Feature Article of Tuesday, 1 December 2009
Columnist: Anekunabe, Emmanuel K
The state of security and stability of Northern Ghana is deteriorating at an alarming rate due to resurgence of brutal and brazen ethno political motivated murder of Moses Alando Banaba in Nalerigu. The current unrest in Bawku is another chapter in a long history of tensions between Mamprusis and Kusasis. Northern Ghana is riddled with conflicts over ethnicity and land ownership as well as over who has rights to assume certain chieftaincies. Example is the fighting between the Andani and Abudu clans in the Dagbon Traditional Area and the recent chieftaincy skirmishes in Buipe during the visit of Vice-President, John Mahama.
Unfortunately, when most people think of Northern Regions today, the first thing that comes to mind is ethnic conflict. The naive and ill-informed prognoses of these clashes ignorantly attribute it to disagreement over “guinea-fowl”. Metaphorically, that “guinea-fowl” reflects: inequality, bitterness, and discrimination, prejudice, grinding anger, years of repression, harassment, extortion, injustice, sense of retaliation and reprisal deeply rooted in ethnic and clan animosity! The impression some fellow Ghanaians get of you when you tell them, “am from the north”, is that of someone from a war zone carrying machete, bow and arrows! Who can blame people like that? Northern Ghana is becoming a dramatic setting for a Rwanda-to-be. Sorry to sound an alarmist.
Ethnicity-land ownership-chieftaincy is a very complex area which can be a subject for a prolonged debate. However, the home truth is the immediate relevance of ethno political discourse in whipping ethnic sentiments for self serving political expediency. How does politics factor into ethnic and clan clashes? How and when our politicians, from presidential candidates and parliamentarians since Ghana’s independence and in particular since the return to multi party politics, have exploited longstanding historical grievances related to land and chieftaincy in ethnic terms.
One of the political root causes could be attributed to when land ownership in Northern Ghana came under the custody of chiefs in 1978 during the Acheampong regime when a law was passed vesting all Northern lands into the hands of selected ethnic groups chiefs and left out most others based on the recommendations of the Alhassan Report of 1978. This was a destructive danger as hegemonic political elites used the state to promote their own peoples interest at the expense of other groups. These conflicts of today are not accidental but the by-products of political engineering.
More so, the invocation of distinctions between the “native/indigene” and “stranger/migrant” rhetoric by politicians to assert themselves in the communities during representations as elite “sons of the soil”. This certainly feeds the increasingly violent ethno politically motivated tensions in local society that often pit one ethnic minority or segments of the same ethnic group against the other. When presidential and parliamentary candidates prominently pledge to create separate chiefdom for certain communities as some of the political campaign promises to win electoral votes. This sinister political strategy has far reaching implications and consequences than just to win votes and accommodate interests of certain communities. When politicians mount campaign platforms threatening those ethnic groups or clans that they thought would vote for rival candidates. These politicians are then acting as ethnic warlords. These ego centric and tribalists should face criminal prosecution for ethnic incitement. This conscious and manipulation of ethnic consciousness by the politicians terribly gives rise to periodic explosion of ethnic clashes.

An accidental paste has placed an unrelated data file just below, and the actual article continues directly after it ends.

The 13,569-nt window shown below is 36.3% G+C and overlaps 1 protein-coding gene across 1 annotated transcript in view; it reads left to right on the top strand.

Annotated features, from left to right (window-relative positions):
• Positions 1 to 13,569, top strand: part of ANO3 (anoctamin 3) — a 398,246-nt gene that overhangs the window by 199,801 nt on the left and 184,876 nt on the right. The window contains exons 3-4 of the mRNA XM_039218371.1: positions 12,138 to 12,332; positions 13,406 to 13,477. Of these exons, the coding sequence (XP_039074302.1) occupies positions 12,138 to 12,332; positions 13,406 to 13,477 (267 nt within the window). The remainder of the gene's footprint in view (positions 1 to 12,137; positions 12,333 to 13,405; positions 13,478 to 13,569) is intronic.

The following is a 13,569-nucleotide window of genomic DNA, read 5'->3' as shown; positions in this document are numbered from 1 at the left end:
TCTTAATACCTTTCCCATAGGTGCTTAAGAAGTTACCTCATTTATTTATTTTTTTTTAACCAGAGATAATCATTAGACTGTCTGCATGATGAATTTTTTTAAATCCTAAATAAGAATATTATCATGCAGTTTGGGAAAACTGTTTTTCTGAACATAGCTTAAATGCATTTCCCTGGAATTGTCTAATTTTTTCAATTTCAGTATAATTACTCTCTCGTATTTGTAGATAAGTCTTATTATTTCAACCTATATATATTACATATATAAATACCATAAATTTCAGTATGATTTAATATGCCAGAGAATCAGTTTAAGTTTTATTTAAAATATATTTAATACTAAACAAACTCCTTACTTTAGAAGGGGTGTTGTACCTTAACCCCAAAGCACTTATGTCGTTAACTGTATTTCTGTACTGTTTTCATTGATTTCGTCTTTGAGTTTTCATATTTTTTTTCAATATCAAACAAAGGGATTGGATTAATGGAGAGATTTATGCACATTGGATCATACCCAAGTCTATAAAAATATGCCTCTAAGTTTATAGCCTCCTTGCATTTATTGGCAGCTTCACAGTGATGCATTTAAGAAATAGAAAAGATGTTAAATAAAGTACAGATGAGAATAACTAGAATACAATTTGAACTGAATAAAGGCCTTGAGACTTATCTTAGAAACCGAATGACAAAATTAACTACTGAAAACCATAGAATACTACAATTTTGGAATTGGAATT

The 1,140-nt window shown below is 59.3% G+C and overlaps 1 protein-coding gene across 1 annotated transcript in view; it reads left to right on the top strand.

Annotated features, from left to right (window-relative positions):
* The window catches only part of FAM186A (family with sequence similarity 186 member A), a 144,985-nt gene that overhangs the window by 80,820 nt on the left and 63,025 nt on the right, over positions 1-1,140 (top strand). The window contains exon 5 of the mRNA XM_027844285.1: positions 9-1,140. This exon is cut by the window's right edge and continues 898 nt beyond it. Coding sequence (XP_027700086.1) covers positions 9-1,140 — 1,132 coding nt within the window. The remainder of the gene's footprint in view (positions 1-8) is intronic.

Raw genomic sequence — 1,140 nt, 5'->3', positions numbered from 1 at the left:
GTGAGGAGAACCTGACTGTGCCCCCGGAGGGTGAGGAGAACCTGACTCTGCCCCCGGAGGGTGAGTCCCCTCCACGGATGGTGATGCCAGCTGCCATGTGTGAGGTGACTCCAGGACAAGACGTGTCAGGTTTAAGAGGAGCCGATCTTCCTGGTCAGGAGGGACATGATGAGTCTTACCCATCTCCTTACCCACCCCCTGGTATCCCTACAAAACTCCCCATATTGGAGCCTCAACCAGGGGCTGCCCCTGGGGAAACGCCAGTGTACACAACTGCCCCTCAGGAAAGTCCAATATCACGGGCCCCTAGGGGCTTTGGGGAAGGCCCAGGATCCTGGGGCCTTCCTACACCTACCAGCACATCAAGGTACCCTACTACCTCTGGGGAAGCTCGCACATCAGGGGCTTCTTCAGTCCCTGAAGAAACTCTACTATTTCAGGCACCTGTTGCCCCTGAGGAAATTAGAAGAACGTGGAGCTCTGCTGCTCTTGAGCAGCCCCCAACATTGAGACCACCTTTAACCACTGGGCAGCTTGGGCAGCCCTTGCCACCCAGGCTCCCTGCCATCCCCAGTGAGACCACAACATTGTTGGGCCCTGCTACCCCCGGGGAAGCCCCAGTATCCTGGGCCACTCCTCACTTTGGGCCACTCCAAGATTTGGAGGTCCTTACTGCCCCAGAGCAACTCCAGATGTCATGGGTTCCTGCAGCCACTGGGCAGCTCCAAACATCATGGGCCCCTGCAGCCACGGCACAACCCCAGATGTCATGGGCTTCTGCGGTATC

Sadly, clashes are sometimes instigated, orchestrated and financed by senior government officials. They’ve helped establish “gun culture” and “culture of violence” in the north. The youth are recklessly armed with AK 47 assault rifles, automatic pump action guns and submachine guns. Retaliations therefore become the “unfinished business”. There is lack of political will to prosecute perpetrators of these clashes and killings. This has led to the culture of impunity. Today, the killers of Ya-Na Yakubu Andani II and his 40 elders are sitting pretty! Absolute travesty of justice!
Astounding lack of political delivery surrounds the ethnic and clan crisis. Successive governments’ responds have always been rhetorical: Commission of Inquiry and White Paper reports that are never implemented. Under the guise of ensuring peace, justice and reconciliation in the north, the governments of Ghana set up committees: Justice Lamptey Committee 1981, Justice Ampiah Commission 1991, and the Ollenu Commission Report 1994 and the Permanent Peace Negotiation Team. Governments simply refused to implement recommendations. As Martin Luther King jnr. noted, there can be no peace without justice!
Ironically, Ghanaians have taken pride in our country as a regional and continental beacon of democracy, stability, security and freedom. However, we’re daily awakening to realities of barbaric killings, insecurities, ethno political tensions and horror signs of anarchy in the Northern regions of Ghana. As Ghanaians, let us not live under any illusion that, this ethnic and clan violent clashes is a “northern problem”. It has the potential to bubble up to the surface in Accra and Kumasi with an unimaginable reverberation across the country!
Source, Emmanuel. K. Anekunabe. firstname.lastname@example.org